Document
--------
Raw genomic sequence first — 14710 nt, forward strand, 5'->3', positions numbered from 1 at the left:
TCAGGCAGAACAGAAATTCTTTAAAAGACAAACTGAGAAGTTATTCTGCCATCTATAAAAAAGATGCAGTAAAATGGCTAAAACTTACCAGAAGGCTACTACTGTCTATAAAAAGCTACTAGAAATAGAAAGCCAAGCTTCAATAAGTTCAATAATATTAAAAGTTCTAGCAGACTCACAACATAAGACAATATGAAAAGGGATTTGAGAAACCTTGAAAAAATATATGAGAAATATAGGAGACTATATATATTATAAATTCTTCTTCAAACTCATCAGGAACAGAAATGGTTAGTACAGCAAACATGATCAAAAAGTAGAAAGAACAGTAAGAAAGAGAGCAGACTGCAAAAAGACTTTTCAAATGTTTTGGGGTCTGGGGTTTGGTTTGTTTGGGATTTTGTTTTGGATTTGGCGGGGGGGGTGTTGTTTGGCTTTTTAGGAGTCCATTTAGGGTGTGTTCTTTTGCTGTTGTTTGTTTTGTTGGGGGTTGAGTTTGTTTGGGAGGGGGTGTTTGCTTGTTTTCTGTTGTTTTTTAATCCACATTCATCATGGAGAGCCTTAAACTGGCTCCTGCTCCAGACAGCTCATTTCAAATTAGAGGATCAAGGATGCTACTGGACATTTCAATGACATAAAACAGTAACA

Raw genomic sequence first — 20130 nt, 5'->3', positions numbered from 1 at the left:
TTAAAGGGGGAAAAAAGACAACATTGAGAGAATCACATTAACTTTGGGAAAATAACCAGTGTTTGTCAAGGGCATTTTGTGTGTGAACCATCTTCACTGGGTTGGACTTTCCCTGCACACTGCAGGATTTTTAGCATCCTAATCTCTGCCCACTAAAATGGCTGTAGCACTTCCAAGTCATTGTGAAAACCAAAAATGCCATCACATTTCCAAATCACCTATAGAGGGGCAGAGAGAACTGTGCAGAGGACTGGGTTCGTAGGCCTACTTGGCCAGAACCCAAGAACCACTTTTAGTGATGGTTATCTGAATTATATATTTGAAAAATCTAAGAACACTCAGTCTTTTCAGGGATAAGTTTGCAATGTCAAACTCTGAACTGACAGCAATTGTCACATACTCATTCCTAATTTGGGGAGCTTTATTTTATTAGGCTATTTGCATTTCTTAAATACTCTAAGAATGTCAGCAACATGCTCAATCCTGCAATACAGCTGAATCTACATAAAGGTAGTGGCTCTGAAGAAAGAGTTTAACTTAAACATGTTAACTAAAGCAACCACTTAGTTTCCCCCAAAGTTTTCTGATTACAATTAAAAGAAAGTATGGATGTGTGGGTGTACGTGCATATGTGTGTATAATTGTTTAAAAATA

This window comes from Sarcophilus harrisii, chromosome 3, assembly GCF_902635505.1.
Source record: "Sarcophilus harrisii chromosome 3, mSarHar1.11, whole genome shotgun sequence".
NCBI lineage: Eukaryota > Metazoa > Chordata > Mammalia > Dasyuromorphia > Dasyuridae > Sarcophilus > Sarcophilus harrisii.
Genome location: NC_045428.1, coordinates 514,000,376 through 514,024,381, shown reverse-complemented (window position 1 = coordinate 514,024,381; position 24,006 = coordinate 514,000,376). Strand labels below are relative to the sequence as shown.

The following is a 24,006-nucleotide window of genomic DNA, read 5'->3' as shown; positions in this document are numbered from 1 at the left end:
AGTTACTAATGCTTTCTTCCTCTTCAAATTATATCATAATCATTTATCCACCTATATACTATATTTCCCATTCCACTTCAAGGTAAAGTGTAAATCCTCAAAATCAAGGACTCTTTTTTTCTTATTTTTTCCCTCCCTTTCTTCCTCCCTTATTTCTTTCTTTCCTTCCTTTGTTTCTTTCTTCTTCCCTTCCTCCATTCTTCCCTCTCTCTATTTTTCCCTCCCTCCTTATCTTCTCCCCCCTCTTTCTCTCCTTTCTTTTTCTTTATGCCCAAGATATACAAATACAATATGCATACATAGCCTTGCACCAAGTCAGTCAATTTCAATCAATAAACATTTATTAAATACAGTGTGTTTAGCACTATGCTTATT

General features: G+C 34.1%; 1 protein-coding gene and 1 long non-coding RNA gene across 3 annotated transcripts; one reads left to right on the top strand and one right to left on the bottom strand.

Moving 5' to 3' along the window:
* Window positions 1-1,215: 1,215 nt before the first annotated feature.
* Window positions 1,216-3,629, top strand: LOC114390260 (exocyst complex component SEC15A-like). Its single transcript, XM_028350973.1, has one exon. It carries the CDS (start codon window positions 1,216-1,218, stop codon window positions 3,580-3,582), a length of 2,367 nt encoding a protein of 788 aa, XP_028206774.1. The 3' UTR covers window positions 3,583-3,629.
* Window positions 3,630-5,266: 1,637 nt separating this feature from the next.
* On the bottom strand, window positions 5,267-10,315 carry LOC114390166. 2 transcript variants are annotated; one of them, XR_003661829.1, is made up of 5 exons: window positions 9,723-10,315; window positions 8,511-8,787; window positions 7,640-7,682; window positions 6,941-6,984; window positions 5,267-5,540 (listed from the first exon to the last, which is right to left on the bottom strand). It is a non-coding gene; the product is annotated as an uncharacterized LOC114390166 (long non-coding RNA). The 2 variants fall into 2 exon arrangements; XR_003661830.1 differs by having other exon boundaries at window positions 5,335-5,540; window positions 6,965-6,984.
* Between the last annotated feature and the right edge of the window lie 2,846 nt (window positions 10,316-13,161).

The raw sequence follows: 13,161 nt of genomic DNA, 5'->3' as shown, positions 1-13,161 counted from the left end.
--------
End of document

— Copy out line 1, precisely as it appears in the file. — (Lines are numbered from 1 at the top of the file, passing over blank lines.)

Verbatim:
Raw genomic sequence first — 14710 nt, forward strand, 5'->3', positions numbered from 1 at the left: